UNITED STATES DISTRICT COURT FOR THE DISTRICT OF COLUMBIA
September 14, 2011
KATRINA QUEEN ET AL., PLAINTIFFS,
JANET SCHMIDT ET AL., DEFENDANTS.
The opinion of the court was delivered by: Ricardo M. Urbina United States District Judge
Re Document No.: 36
This case stems from a dispute over the administration of a trust. The plaintiffs, a group of former trustees to the estate of Elberta Douglass, allege that defendant Janet Schmidt acted improperly by amending the trust so that defendants Mark Cera and Bonnie Miller would be appointed as trustees in the plaintiffs' stead. See generally Notice of Removal, Ex. 1 ("Compl.")
¶¶ 9-16. The plaintiffs originally brought suit against defendants Schmidt, Cera and Miller in the Superior Court of the District of Columbia, and the defendants removed to this court. See generally Notice of Removal. This matter is currently before the court on the plaintiffs' motion to remand. See generally Pls.' Mot. to Remand.
Courts must strictly construe removal statutes. Williams v. Howard Univ., 984 F. Supp. 27, 29 (D.D.C. 1997) (citing Shamrock Oil & Gas Corp. v. Sheets, 313 U.S. 100, 107-09 (1941)). The court must resolve any ambiguities concerning the propriety of removal in favor of remand. Univ. of S. Ala. v. Am. Tobacco Co., 168 F.3d 405, 411 (11th Cir. 1999); Nwachukwu v. Karl, 223 F. Supp. 2d 60, 66 (D.D.C. 2002). If a lack of subject-matter jurisdiction becomes apparent at any point prior to final judgment, the removal court must remand the case to the state court from which the defendants originally removed the case. 28 U.S.C. § 1447(c). In the event that the federal court lacks subject matter jurisdiction, remand is mandatory. Republic of Venez. v. Philip Morris, Inc., 287 F.3d 192, 196 (D.C. Cir. 2002); Johnson-Brown v. 2200 M St. LLC, 257 F. Supp. 2d 175, 177-78 (D.D.C. 2003). When the plaintiff files a motion to remand, the defendant bears the burden of proving federal jurisdiction. Kokkonen v. Guardian Live Ins. Co. of Am., 511 U.S. 375, 377 (1994); Wilson v. Republic Iron & Steel Co., 257 U.S. 92, 97 (1921); Nat'l Org. for Women v. Mut. of Omaha Ins. Co., 612 F. Supp. 100, 101 (D.D.C. 1985).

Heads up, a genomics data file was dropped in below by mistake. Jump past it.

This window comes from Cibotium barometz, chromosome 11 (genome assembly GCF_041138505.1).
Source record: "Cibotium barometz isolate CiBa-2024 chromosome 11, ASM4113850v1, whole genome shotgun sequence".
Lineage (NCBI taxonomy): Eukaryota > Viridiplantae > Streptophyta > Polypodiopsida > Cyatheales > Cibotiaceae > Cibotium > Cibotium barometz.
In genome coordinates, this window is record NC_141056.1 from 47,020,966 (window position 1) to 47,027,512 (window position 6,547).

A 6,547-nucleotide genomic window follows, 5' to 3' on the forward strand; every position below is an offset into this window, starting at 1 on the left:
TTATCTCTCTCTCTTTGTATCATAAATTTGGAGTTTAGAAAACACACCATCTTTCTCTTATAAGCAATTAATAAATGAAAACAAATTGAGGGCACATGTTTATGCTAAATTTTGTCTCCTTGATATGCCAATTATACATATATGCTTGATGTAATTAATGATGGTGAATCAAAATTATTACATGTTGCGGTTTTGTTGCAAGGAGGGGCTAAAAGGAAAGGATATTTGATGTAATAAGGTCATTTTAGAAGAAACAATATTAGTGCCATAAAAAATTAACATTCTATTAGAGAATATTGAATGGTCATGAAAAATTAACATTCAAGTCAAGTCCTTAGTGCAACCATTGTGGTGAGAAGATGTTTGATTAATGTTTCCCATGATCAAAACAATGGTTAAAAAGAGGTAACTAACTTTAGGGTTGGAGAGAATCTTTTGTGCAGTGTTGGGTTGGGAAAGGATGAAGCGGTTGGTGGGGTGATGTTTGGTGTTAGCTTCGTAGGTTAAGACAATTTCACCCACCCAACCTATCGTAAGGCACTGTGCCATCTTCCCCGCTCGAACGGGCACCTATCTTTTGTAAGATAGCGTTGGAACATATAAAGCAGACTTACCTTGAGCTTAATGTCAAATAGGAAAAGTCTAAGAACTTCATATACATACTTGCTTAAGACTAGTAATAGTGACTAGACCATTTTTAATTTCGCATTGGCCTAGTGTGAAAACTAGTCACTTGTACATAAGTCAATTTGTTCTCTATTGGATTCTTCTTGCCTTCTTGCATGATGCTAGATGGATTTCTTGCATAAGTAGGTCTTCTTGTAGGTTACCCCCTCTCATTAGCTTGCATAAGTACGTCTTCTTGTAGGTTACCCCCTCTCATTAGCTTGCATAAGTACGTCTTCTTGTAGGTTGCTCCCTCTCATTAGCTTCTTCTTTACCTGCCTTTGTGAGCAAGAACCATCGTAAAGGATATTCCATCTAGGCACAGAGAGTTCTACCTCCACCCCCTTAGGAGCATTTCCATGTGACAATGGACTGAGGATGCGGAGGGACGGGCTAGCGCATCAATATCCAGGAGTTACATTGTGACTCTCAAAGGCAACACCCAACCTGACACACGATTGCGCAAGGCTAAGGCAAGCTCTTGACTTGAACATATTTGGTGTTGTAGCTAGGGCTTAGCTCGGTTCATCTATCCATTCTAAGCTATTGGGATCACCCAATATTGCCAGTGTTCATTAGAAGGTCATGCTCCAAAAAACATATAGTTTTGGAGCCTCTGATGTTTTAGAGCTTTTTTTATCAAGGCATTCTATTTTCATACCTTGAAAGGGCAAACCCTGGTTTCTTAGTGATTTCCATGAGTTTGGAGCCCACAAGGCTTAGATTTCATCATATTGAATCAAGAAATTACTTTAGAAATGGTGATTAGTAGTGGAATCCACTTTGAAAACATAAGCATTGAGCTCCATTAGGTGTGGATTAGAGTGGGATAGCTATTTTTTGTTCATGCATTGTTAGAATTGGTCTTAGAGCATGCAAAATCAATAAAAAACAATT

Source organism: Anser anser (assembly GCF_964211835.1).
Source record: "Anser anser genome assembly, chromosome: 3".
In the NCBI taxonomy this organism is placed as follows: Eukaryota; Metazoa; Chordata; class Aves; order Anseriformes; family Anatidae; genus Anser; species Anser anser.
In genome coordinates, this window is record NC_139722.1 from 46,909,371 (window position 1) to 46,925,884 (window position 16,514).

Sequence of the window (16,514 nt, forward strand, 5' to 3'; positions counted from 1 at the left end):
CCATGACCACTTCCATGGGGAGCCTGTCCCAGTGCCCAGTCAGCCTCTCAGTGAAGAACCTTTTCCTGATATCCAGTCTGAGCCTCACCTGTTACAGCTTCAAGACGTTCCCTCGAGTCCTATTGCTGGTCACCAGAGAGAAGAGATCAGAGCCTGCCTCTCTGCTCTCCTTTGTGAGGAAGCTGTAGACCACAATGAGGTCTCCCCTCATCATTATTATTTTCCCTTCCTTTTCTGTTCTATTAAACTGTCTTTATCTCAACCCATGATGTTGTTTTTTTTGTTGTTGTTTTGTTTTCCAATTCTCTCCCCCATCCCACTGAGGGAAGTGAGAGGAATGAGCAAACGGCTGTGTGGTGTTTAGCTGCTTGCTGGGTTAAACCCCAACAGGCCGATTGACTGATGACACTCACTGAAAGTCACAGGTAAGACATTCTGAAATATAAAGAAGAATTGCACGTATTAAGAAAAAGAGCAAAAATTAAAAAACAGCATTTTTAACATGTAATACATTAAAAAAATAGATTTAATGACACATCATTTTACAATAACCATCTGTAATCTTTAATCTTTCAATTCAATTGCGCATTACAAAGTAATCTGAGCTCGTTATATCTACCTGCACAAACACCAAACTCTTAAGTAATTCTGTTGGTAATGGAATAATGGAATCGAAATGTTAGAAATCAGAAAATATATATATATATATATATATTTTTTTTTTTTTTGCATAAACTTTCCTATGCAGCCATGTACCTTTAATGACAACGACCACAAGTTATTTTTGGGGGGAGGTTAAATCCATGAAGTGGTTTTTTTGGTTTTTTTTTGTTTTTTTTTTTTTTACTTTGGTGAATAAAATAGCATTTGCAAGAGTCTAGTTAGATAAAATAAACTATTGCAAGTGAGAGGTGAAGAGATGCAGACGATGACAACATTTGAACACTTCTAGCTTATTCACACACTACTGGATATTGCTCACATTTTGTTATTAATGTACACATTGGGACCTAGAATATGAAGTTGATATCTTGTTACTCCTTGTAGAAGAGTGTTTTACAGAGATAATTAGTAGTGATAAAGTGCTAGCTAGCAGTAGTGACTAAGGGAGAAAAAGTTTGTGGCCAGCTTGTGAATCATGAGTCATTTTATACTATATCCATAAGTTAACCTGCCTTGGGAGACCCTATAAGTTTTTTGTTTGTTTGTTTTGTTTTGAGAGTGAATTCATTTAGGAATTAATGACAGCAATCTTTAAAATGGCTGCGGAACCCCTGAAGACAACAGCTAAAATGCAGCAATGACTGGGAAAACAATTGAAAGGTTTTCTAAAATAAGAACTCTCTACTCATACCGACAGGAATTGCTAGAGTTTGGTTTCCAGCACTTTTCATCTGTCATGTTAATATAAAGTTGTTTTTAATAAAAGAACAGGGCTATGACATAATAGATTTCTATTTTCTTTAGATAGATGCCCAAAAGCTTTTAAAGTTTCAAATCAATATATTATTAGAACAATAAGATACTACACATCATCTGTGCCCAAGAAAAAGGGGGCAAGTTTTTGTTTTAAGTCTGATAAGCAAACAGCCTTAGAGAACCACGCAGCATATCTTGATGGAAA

The plaintiffs argue that this court lacks subject matter jurisdiction because this matter may interfere with the administration of a decedent's estate. See Pls.' Mot. to Remand at 2-3. Accordingly, the plaintiffs argue that this case falls under the "probate exception" to diversity jurisdiction. See id. In response, the defendants do not substantially challenge the plaintiffs' argument, choosing instead to assert in a conclusory manner that this court retains its subject matter jurisdiction notwithstanding the probate exception. See Def. Schmidt's Notice of Challenge to Certificate of Service ("Def. Schmidt's Opp'n") at 6-7.
Under the probate exception to federal diversity jurisdiction, a federal court has no subject matter jurisdiction to hear a case that might interfere with the administration of a decedent's estate -- even if the prerequisites to diversity jurisdiction are otherwise met. See Markham v. Allen, 326 U.S. 490, 494 (1946). The trust in this matter governs the disposition of the property of Elberta Douglass, who died in January 2010. Pls.' Mot. to Remand at 3; Compl.
¶ 16. The plaintiffs argue that because the trust governs the disposition of a decedent's estate, this case falls within the probate exception and this court lacks subject matter jurisdiction. Pls.' Mot. to Remand at 3. None of the defendants have provided this court with any argument, evidence or case law which might persuade the court to reach a contrary conclusion. See generally Def. Schmidt's Opp'n.
Thus, at a minimum, factual ambiguities exist between the parties regarding whether this court has subject matter jurisdiction. These ambiguities weigh in favor of remand. Nwachukwu, 223 F. Supp. 2d at 66. Because the plaintiffs have shown that the defendants have not met their burden of proving that subject matter jurisdiction exists, Kokkonen, 511 U.S. at 377, the court is obligated to remand the case to the court in which the defendants were originally sued, 28 U.S.C. § 1447(c) (instructing district courts to remand if it appears that subject matter jurisdiction is lacking).
For the foregoing reasons, the court grants the plaintiffs' motion to remand. An Order consistent with this Memorandum Opinion is separately and contemporaneously issued this 14th day of September, 2011.
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